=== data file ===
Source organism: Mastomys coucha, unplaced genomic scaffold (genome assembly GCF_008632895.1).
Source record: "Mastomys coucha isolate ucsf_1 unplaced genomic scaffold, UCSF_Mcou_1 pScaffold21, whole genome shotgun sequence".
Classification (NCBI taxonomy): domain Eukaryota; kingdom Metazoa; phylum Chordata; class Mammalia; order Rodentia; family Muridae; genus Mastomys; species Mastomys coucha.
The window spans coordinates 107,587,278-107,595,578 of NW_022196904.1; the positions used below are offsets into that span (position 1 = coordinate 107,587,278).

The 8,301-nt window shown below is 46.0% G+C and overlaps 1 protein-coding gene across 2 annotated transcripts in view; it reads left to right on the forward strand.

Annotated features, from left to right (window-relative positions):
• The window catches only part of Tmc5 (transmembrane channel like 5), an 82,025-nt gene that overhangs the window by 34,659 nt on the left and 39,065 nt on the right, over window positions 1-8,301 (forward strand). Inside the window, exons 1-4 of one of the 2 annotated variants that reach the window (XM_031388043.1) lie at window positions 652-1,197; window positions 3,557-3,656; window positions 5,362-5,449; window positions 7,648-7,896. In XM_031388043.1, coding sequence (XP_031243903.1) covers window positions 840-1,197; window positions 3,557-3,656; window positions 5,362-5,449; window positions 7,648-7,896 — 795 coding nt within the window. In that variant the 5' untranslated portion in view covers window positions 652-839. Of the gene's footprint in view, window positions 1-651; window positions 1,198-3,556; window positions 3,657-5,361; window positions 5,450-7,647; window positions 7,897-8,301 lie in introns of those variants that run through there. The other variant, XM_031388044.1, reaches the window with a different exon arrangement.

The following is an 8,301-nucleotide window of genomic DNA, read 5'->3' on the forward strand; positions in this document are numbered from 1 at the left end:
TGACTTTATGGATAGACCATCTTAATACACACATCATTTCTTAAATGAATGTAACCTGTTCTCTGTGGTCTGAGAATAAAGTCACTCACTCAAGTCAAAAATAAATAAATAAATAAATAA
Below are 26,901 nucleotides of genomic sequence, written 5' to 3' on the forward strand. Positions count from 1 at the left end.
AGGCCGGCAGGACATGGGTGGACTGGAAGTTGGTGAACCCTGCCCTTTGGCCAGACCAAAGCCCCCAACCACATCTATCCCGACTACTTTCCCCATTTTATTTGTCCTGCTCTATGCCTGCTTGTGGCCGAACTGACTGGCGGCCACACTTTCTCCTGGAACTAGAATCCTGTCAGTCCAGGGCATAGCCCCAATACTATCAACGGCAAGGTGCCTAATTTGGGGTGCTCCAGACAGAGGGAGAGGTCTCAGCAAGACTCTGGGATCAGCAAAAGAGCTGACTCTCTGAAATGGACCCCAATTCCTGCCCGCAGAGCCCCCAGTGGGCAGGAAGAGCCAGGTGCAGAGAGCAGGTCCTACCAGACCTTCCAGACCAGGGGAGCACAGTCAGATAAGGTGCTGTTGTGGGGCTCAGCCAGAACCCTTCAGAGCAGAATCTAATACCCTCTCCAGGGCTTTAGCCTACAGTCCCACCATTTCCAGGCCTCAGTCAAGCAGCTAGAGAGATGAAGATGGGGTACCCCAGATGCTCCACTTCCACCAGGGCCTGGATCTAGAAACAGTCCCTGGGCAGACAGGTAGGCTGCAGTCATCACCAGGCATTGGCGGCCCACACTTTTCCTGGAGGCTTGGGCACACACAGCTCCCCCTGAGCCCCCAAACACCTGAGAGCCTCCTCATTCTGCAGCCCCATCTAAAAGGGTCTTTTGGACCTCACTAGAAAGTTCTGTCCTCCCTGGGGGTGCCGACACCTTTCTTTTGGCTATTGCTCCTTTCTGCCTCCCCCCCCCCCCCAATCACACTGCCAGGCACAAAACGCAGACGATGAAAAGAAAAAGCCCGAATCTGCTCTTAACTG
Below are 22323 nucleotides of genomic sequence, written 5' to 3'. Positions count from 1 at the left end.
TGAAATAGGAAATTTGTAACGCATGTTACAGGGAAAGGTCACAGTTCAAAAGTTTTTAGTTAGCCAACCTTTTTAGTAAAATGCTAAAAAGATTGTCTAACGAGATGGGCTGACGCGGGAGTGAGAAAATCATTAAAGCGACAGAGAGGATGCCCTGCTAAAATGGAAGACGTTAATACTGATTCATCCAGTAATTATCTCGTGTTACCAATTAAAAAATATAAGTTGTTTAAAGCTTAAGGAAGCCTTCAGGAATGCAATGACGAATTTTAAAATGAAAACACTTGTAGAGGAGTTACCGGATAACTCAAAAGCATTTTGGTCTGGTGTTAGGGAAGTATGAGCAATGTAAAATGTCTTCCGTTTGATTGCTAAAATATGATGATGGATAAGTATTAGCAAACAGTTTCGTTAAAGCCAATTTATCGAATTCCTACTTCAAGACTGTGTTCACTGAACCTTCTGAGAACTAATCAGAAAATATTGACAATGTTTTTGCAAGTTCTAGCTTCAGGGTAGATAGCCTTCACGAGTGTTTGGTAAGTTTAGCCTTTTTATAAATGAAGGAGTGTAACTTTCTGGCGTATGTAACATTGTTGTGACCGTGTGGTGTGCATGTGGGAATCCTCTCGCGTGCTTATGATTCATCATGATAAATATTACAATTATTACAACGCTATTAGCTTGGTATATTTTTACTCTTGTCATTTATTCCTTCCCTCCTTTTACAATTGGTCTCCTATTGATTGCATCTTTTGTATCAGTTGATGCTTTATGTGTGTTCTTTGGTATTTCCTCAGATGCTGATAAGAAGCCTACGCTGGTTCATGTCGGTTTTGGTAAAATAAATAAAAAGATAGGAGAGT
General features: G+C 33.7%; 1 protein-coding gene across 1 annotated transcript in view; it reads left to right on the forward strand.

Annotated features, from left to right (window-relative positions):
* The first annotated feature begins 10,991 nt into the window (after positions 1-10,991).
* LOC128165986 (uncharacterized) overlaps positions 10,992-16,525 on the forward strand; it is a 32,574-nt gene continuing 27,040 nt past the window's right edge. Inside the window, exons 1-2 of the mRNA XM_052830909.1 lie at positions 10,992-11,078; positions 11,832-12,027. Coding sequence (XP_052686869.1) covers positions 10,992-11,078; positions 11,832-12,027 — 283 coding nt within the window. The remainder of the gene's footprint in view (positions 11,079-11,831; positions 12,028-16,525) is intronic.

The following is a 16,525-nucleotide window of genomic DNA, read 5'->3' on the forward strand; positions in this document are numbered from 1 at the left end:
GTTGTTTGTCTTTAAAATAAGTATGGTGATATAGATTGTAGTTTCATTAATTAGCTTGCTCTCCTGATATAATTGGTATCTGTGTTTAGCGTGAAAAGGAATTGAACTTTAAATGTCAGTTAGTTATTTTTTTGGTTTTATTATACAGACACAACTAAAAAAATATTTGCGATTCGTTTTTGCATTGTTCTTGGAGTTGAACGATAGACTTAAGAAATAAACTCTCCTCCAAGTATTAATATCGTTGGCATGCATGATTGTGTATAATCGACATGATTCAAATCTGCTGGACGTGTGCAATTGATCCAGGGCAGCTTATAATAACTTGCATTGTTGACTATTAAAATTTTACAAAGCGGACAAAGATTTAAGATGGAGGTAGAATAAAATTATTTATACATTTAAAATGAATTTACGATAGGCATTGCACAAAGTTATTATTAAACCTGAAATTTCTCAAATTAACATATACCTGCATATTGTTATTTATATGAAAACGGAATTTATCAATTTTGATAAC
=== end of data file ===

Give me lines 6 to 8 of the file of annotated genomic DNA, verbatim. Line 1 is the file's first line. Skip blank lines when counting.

Annotated features, from left to right (window-relative positions):
• The window catches only part of Tmc5 (transmembrane channel like 5), an 82,025-nt gene that overhangs the window by 34,659 nt on the left and 39,065 nt on the right, over window positions 1-8,301 (forward strand). Inside the window, exons 1-4 of one of the 2 annotated variants that reach the window (XM_031388043.1) lie at window positions 652-1,197; window positions 3,557-3,656; window positions 5,362-5,449; window positions 7,648-7,896. In XM_031388043.1, coding sequence (XP_031243903.1) covers window positions 840-1,197; window positions 3,557-3,656; window positions 5,362-5,449; window positions 7,648-7,896 — 795 coding nt within the window. In that variant the 5' untranslated portion in view covers window positions 652-839. Of the gene's footprint in view, window positions 1-651; window positions 1,198-3,556; window positions 3,657-5,361; window positions 5,450-7,647; window positions 7,897-8,301 lie in introns of those variants that run through there. The other variant, XM_031388044.1, reaches the window with a different exon arrangement.

The following is an 8,301-nucleotide window of genomic DNA, read 5'->3' on the forward strand; positions in this document are numbered from 1 at the left end: